At the conclusion of the third day of the fifth Ashes Test between England and Australia at The Kia Oval, the 37-year-old, who just reached 600 wickets in Test cricket, announced the achievement.
With 167 matches under his belt and the most wickets taken in this summer’s Ashes series, Broad has been a crucial part of England’s Test team ever since making his debut against Sri Lanka in December 2007.
The right-arm seamer played in 121 one-day internationals and 56 international T20 matches. He made his first-class debut for Leicestershire in 2005 before moving on to Nottinghamshire.
At the conclusion of play on day three, Broad informed Sky Sports Cricket that “Monday or tomorrow will be my last game of cricket.” “It’s been an amazing journey, and it’s been a great honour to wear the Nottinghamshire and England badge for as long as I have.
It’s been a beautiful series to be a part of, and I’m still as passionate about cricket as I ever was. I’ve always wanted to come out on top.
“I feel like being a part of this series has been the most amazing and fun experience. Broad told Sky Sports that he had been debating making his retirement announcement for a few weeks but decided to go ahead around 8.30 p.m. on Friday when he told England captain Ben Stokes of his choice at the team hotel.
While Broad feels physically in fine shape, he thought the conclusion of this summer’s Ashes series was the ideal time to bring the team together. The rest of the team was informed in the changing room this morning.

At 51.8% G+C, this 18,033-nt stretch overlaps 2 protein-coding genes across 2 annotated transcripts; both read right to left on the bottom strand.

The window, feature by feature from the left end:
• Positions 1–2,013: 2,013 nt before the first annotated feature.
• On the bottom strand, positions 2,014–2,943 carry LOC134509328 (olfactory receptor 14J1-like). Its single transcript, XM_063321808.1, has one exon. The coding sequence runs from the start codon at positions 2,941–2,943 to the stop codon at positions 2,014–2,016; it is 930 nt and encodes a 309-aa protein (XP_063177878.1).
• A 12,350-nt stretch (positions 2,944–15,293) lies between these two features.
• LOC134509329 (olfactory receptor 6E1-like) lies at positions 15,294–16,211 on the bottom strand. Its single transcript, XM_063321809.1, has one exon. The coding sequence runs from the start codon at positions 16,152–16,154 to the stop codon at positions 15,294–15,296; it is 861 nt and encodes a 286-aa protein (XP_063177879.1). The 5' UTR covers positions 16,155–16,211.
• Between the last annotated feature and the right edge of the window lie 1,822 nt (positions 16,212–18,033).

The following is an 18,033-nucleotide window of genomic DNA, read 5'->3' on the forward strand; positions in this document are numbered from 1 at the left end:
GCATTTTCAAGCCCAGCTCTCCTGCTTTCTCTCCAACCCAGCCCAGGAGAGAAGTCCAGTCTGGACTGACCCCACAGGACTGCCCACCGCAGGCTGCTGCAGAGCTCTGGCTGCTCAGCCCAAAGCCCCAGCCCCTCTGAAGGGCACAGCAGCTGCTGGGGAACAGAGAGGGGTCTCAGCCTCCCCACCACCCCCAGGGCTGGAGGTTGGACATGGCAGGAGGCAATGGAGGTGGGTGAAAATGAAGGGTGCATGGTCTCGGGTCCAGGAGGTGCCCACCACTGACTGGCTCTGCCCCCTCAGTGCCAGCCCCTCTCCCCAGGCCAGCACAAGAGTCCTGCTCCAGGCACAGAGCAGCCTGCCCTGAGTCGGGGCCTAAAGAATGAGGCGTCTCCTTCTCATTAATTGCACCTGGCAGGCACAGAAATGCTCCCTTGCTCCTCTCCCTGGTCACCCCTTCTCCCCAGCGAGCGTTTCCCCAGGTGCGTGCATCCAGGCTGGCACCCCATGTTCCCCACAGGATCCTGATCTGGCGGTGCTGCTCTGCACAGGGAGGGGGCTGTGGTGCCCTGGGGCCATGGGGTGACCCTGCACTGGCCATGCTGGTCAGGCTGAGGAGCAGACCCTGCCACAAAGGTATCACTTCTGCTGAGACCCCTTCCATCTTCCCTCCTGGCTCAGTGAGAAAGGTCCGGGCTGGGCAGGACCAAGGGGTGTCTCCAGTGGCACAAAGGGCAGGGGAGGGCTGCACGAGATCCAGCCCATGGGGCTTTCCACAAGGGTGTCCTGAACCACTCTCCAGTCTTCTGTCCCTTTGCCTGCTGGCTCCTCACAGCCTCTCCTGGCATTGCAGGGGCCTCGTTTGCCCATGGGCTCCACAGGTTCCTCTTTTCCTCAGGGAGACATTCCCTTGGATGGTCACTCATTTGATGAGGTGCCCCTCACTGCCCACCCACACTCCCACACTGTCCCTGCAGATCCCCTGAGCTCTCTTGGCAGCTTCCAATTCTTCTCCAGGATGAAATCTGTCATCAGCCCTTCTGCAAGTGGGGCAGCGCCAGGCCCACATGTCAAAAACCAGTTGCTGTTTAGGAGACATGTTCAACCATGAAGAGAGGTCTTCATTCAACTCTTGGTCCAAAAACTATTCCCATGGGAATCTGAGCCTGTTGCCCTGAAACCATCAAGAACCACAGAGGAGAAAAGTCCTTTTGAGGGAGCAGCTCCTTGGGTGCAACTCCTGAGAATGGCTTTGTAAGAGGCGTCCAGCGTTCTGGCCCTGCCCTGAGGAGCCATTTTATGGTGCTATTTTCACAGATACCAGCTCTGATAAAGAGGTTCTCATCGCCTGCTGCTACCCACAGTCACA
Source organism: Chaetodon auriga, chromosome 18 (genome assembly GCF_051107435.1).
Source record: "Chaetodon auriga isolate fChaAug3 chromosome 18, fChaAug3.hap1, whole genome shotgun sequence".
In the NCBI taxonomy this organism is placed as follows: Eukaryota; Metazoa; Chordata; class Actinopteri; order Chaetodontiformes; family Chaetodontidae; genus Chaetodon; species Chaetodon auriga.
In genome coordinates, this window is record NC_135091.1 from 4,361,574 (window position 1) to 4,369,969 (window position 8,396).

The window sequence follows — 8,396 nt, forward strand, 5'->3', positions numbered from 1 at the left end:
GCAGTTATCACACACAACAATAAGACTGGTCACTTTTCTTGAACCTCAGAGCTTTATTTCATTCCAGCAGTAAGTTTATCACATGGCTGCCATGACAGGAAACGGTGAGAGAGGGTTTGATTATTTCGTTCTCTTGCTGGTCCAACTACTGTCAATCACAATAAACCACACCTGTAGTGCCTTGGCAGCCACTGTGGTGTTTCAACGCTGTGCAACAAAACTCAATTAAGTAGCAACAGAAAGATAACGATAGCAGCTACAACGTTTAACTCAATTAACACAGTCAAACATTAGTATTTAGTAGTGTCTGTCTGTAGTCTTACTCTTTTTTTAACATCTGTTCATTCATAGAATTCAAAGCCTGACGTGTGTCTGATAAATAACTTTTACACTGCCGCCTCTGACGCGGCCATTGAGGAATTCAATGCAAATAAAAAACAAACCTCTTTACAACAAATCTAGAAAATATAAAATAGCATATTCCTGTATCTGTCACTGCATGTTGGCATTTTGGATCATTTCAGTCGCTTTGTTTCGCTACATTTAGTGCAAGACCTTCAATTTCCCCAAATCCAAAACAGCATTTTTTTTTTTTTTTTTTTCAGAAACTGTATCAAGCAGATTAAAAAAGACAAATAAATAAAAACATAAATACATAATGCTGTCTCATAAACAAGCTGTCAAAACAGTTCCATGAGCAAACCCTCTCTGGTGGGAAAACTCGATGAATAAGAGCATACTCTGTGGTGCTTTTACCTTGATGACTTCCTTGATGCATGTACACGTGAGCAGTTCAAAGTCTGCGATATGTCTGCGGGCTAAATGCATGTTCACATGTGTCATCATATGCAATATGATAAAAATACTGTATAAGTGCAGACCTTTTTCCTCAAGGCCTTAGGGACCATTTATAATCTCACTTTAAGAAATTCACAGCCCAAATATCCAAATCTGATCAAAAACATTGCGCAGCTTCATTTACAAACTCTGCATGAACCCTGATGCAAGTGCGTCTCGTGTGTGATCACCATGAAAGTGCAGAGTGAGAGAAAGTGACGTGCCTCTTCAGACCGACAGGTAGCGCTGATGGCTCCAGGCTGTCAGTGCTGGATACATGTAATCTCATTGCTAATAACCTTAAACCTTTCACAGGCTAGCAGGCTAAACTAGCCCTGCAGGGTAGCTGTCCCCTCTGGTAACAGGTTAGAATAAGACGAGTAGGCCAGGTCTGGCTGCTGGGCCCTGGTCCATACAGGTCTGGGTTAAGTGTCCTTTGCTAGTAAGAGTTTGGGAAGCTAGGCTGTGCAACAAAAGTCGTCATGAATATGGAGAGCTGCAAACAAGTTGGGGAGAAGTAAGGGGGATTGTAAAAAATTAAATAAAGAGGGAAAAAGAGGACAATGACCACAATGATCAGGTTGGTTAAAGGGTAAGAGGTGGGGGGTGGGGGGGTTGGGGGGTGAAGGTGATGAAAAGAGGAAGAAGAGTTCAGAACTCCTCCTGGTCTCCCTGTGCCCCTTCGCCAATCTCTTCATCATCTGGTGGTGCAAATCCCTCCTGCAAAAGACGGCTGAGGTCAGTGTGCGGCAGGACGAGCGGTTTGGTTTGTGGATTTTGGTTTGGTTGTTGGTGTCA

When Broad went to Stokesy’s room and told him, he immediately felt pleased and content with everything he had accomplished in the game. “I thought a lot about it and even up until last night I wasn’t sure, but once I went to Stokesy’s room and told him, I felt really happy and content with everything I’ve achieved in the game,” Broad said.
“In the end, it all came down to… I know that I wanted to leave the game with a love of cricket and the memories of a really fun changing room as my abiding impression.
“I wanted to leave playing with a group of players I love to bits,” the player said. “It feels like my changing room.”
The son of former England batter Chris Broad, however, still has one more duty to fulfil for his nation. On day four, when they resume play with the hosts on 389-9 and leading Australia by 377 runs, he and close friend and fellow international seam star James Anderson will see out the remainder of their second innings.
Then, in order to ensure that the Ashes series this summer ends equal at 2-2 and prevent Australia from gaining its first series victory on English soil since 2001, he will be striving to increase the number of wickets he has taken in his career.
For me, the ultimate matchup has always been England vs. Australia, said Broad. “Both for the squad and for myself, I’ve enjoyed the confrontations with Australia.
“I’ve got a love affair with Ashes cricket, and I think I wanted my last bat and bowl to be in Ashes cricket.”